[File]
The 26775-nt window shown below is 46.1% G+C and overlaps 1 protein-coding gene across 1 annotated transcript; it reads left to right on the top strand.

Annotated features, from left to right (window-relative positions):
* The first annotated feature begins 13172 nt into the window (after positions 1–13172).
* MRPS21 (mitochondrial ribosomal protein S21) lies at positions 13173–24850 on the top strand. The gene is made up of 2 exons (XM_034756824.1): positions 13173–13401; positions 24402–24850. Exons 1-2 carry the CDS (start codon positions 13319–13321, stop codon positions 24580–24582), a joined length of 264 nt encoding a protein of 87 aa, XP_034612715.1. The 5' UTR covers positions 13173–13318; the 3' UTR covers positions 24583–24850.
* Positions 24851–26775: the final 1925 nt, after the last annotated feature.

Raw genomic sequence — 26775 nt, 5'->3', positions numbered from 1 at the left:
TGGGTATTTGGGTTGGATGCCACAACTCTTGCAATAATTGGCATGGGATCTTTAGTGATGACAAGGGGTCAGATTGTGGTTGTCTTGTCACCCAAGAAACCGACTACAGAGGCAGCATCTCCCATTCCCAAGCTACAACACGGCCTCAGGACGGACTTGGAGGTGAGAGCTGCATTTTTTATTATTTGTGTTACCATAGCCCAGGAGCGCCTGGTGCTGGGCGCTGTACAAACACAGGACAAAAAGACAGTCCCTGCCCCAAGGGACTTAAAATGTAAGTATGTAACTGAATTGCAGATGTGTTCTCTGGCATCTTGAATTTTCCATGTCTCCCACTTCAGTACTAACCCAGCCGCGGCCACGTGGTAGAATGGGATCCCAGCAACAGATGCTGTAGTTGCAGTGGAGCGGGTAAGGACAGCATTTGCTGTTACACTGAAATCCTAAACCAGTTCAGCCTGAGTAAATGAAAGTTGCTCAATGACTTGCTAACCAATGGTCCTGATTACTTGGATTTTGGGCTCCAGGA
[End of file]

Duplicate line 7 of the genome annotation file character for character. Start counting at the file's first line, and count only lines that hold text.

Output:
TGGGTATTTGGGTTGGATGCCACAACTCTTGCAATAATTGGCATGGGATCTTTAGTGATGACAAGGGGTCAGATTGTGGTTGTCTTGTCACCCAAGAAACCGACTACAGAGGCAGCATCTCCCATTCCCAAGCTACAACACGGCCTCAGGACGGACTTGGAGGTGAGAGCTGCATTTTTTATTATTTGTGTTACCATAGCCCAGGAGCGCCTGGTGCTGGGCGCTGTACAAACACAGGACAAAAAGACAGTCCCTGCCCCAAGGGACTTAAAATGTAAGTATGTAACTGAATTGCAGATGTGTTCTCTGGCATCTTGAATTTTCCATGTCTCCCACTTCAGTACTAACCCAGCCGCGGCCACGTGGTAGAATGGGATCCCAGCAACAGATGCTGTAGTTGCAGTGGAGCGGGTAAGGACAGCATTTGCTGTTACACTGAAATCCTAAACCAGTTCAGCCTGAGTAAATGAAAGTTGCTCAATGACTTGCTAACCAATGGTCCTGATTACTTGGATTTTGGGCTCCAGGA